[FIGURE 3 OMITTED]
Monthly milk production and revenue per farm and per cow increased with the level of education of the farmer. However, LSM differences were significant only for milk production and revenue per cow, but not for monthly milk production and revenue per farm. Farmers with no education or primary school had significantly lower LSM values than those from farmers that had bachelor or higher degrees for MYC (314.00+9.43 kg vs. 347.21 [+ or -] 13.65 kg; p<0.05; Figure 4B) and MRC (4,028.65 [+ or -] 134.69 baht to 4,531.78 [+ or -] 193.97 baht; p<0.01; Figure 4D), whereas non-significant differences existed for MYF (4,031.21 [+ or -] 192.47 kg vs. 4,508.74 [+ or -] 285.48 kg; p>0.05; Figure 4A) and MRF (53,738.00 [+ or -] 2,408.94 baht vs. 59,175.00 [+ or -] 3,565.30 baht; p>0.05; Figure 4C). Farmers that had bachelor or higher degree had higher MYF (11.9%), MYC (10.6%), MRF (10.1%), and MRC (12.5%) than farmers with no education or primary school. Similarly, farmers that had high school education had higher MYF (2.2%), MYC (5.2%), MRF (1.8%), and MRC (5.3%) than farmers with no education or primary school.
Educational level of farmers may be an indicator of their ability to adopt appropriate technologies and management practices (Borisutsawat, 1996; Kanchanasinith, 1999; Thijae, 1999; Cicek et al., 2007). Farmers that had a higher educational level may have had superior ability to access and understand information and technology, and may have been able to apply them more appropriately to their conditions than farmers with lower education. It appears that better educated farmers may have been able to more accurately identify and keep larger number of high production cows, thus their farms produced more milk and they earned higher revenues than lesser educated farmers.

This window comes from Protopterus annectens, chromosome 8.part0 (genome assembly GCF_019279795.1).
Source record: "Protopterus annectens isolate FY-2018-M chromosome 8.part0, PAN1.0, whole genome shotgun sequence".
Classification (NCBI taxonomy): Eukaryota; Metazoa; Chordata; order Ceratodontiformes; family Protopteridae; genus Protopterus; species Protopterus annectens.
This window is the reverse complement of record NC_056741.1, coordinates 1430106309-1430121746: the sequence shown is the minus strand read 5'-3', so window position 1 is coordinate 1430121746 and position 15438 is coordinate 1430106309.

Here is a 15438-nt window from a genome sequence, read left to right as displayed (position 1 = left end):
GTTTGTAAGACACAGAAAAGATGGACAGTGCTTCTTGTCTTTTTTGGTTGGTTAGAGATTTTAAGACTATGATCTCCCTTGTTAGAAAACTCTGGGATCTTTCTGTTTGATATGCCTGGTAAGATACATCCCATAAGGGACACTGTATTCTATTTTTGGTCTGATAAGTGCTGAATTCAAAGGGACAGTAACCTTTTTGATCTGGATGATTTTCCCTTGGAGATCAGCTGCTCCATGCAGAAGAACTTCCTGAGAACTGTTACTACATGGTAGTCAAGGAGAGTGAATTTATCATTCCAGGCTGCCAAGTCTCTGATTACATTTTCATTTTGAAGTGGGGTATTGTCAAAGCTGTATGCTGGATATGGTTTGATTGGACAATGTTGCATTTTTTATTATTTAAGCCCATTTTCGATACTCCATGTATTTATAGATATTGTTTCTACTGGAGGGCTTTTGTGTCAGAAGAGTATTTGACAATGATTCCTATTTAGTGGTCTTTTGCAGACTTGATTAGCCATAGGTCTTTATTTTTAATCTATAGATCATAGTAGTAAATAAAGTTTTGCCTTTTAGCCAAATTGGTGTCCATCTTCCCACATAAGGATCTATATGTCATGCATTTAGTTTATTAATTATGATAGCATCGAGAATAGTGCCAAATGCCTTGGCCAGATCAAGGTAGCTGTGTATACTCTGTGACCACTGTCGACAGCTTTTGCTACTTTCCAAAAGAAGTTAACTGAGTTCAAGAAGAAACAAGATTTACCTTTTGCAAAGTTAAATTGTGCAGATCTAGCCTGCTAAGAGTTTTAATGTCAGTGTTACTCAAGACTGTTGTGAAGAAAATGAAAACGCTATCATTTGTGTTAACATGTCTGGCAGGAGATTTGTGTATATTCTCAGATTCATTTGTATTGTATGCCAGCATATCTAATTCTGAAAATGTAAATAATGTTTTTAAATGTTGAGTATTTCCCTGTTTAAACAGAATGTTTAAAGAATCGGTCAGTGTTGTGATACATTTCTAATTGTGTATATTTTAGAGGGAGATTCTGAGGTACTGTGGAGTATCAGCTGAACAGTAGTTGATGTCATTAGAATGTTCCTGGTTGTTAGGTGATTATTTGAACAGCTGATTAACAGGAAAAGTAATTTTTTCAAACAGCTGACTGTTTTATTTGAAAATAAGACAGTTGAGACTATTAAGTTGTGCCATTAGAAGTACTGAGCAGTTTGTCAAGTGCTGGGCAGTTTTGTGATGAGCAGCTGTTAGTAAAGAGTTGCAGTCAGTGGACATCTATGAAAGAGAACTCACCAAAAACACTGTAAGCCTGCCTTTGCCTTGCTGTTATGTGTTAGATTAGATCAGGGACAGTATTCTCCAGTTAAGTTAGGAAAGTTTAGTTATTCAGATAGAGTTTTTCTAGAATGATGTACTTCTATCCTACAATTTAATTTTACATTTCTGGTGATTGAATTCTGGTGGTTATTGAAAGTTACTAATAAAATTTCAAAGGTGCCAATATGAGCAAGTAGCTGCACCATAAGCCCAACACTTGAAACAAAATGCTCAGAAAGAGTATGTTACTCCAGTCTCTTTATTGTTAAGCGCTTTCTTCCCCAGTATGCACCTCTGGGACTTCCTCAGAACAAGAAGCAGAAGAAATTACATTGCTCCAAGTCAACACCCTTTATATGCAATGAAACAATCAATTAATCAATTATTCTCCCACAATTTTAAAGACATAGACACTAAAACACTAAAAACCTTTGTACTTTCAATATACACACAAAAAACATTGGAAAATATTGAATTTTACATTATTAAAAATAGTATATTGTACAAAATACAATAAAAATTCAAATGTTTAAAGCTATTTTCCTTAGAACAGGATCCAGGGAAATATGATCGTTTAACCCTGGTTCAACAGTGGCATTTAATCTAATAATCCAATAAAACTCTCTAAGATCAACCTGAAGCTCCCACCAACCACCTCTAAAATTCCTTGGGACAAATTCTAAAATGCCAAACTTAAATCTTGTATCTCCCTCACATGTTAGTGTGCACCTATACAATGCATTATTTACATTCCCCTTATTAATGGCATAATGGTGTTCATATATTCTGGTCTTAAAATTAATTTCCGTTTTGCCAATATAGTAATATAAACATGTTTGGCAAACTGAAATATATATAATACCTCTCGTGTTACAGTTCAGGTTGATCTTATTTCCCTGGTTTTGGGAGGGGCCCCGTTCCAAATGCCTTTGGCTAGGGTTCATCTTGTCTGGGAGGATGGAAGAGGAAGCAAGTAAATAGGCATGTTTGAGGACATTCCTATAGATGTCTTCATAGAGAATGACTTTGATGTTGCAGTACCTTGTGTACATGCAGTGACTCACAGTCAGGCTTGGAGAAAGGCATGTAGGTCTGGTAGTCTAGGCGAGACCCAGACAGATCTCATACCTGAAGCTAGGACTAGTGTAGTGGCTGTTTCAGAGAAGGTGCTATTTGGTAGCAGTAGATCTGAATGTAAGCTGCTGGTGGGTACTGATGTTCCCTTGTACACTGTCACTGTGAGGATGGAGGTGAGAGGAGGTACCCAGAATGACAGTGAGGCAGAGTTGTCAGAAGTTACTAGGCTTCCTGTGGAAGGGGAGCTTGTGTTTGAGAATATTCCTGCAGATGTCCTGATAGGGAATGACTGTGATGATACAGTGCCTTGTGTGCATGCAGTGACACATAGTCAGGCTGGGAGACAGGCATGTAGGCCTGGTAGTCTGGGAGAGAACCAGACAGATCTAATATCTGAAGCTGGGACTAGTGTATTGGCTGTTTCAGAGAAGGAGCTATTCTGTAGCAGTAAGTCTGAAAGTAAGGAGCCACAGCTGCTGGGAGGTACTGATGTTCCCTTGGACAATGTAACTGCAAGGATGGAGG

Most dairy farmers in this study (65%) had no education or primary school, 25% had high school level, and 10% had bachelor or higher degree level. The large number of Thai dairy farmers that had no education or primary school found here was close to the fraction reported in the literature (Uthaiwan, 1992; Borisutsawat, 1996; Thijae, 1999; Rhone et al., 2008a). The large number of farmers in this group may present a challenge when promoting new technologies or disseminating knowledge for improving dairy production and profitability (Borisutsawat, 1996; Thijae, 1999). To overcome these limitations, farmers would need to receive systematic training and continuous support from dairy cooperatives, government organizations, and private organizations involved in dairy production in Thailand.
Record keeping had a significant effect on milk production and revenue per farm (p<0.05), but not on milk production and revenue per cow (p>0.05). Farms that kept records had LSM of 4,408.70 [+ or -] 230.95 kg for MYF (Figure 5A), 338.80 [+ or -] 11.15 kg for MYC (Figure 5B), 58,375.00 [+ or -] 2,886.98 baht for MRF (Figure 5C), and 4,385.60+158.88 baht for MRC (Figure 5D). Farms that had no records had LSM of 4,031.26 [+ or -] 188.28 kg for MYF, 322.26 [+ or -] 9.20 kg for MYC, 53,373.00 [+ or -] 2,356.01 baht for MRF, and 4,149.82 [+ or -] 131.40 baht for MRC. Farms that kept records had higher LSM for MYF (377.44 kg or 9%: p<0.05), MYC (16.54 baht or 5%; p>0.05), MRF (5,002.00 baht or 9%; p<0.05), and MRC (235.78 baht or 6%; p>0.05) than those that did not keep records.